'Signs of Virginity' to disappear from second year MBBS books

Updated: May 08, 2019, 07:57 IST | Vinod Kumar Menon

Maharashtra University of Health Sciences says there is no scientific basis for the content; will medical colleges in other states follow?

'Signs of Virginity' to disappear from second year MBBS books

The Maharashtra University of Health Sciences has unanimously proposed the removal of the topic 'Signs of virginity' from the Forensic Medicine and Toxicology subject for second-year medical students from the next academic year. The matter was referred to the MUHS after Dr Indrajit Khandekar, a professor from the Mahatma Gandhi Institute of Medical Sciences, Sewagram, urged in December the removal of the content as it had no scientific basis.

"It is unfortunate that we have been teaching 'signs of virginity' over years, without realising that the two-finger test method [one of the virginity tests] was not only unscientific, but even violated the human rights and dignity of the woman," said Dr Khandekar. Virginity is a too personal an issue and no one has a right to know if a person is a virgin."

He said that university exams often had questions like, how will you ascertain whether a person is a virgin? What are various signs of virginity? What is a false and true virgin?

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The chapter on virginity tests that will be removed from medical textbook
The chapter on virginity tests that will be removed from medical textbook

Relied on by courts 

"Each question was for 4, 6 or 8 marks," said Khandekar. "No medical text book offered scientific support to these claims, and none specify any test for ascertaining male virginity. But ironically, in most divorce cases, even courts are made to rely on these text books, and courts uphold lower court orders, asking women to undergo a virginity test."

For instance, in February, a Kerala High Court division bench directed a woman who had challenged a family court order to undergo a virginity test as sought by her husband.

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Dr Indrajit Khandekar, professor, Mahatma Gandhi Institute of Medical Sciences
Dr Indrajit Khandekar, professor, Mahatma Gandhi Institute of Medical Sciences

The division bench referred to a Supreme Court order that stated that in matrimonial issues, spouses can be directed to undergo medical tests if the material on record justified it. It was held that the applicant seeking such a test ought to establish a strong prima facie case for securing an order directing the opposite spouse to undergo a medical test. The division bench accordingly did not interfere with the family court order.

Inhuman Test

Despite a Supreme Court banned the two-finger test in 2013, rape and sexual abuse survivors are subjected to the intrusive test. Police routinely ask the medical examiner to determine if the survivor is "habituated to sexual intercourse".

Till recently, the forensic department even used a 30-year-old circular to legitimise the practice of showing pornography to those accused of rape to collect semen samples to match with samples taken from survivors.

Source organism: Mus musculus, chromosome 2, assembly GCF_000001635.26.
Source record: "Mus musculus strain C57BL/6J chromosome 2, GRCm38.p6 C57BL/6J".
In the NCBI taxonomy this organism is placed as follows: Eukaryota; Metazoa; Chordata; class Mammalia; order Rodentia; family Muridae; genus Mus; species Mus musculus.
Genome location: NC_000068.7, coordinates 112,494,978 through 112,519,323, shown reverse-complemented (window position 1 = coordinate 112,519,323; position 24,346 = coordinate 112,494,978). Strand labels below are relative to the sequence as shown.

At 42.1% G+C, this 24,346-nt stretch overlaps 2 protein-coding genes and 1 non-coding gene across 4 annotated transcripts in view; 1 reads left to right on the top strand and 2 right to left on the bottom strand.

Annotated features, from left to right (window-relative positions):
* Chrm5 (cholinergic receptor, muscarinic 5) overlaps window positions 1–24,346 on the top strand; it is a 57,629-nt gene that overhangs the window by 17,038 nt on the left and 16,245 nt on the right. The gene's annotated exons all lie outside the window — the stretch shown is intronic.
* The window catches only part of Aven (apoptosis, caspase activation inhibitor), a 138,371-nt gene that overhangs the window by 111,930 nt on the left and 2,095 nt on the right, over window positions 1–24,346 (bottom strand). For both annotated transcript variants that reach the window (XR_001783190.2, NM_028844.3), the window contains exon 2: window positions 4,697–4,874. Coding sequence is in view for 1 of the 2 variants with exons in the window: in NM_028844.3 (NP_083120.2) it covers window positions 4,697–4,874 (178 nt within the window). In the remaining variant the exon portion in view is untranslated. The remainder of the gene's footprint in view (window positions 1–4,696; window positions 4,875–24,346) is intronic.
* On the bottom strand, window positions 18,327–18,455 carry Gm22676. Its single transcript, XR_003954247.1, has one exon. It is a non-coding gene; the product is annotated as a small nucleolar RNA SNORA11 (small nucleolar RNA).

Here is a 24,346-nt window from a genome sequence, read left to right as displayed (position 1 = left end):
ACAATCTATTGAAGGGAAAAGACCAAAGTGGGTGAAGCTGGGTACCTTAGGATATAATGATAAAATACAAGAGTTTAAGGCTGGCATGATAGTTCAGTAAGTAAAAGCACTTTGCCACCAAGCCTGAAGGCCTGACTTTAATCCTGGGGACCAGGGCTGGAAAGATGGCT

Following much opposition, the state home department ruled that only blood samples should be collected to match evidence. Dr Khandekar said the removal of the topic from text books, however, does not guarantee any change in the methods used on survivors. He said, "We have other methods of collecting scientific evidence, like DNA samples, and such tests should be done by trained doctors in the presence of female attendants. With the topic becoming obsolete, we hope future generations of medical students will stop using this unscientific method. There is also a need to teach doctors about how to respond to court orders and appraise courts about the unscientific basis of the virginity test."

Unfortunately, the MUHS decision will apply only to Maharashtra. Khandekar has written to the Supreme Court and Union health ministry urging the removal of the topic from text books across the country.

Expertspeak
Dr Shailesh Mohite,
BYL Nair Medical College
'The Medical Council of India has come out with new curriculum for MBBS students from this academic year. If there are directives then they should be implemented uniformly by MCI, rather than individual universities. I have not come across any book that says the two-finger test is mandatory to examine survivors of sexual assault. I also think the portion cannot be removed from text books, as virginity and examination of survivors of sexual assault are different. In cases of marital dispute, the only way to ascertain if the marriage is consummated or otherwise is through a detailed medical examination'

Indira Jaising,
senior SC advocate
'There needs to be uniformity in the manner in which medical examinations are conducted. The Ministry or Health has issued a protocol, which is not being followed. The Supreme Court has said the two-finger test is unlawful and violates the dignity of a woman, and these judgments need to be followed'

Dr A.L. Sharada,
director, Population First
'The two-finger test method is not scientifically supported and only aggravates the physiological and physical trauma for the survivor. A sexual crime on woman has to be dealt with more seriously and there are other scientific methods to establish the crime'

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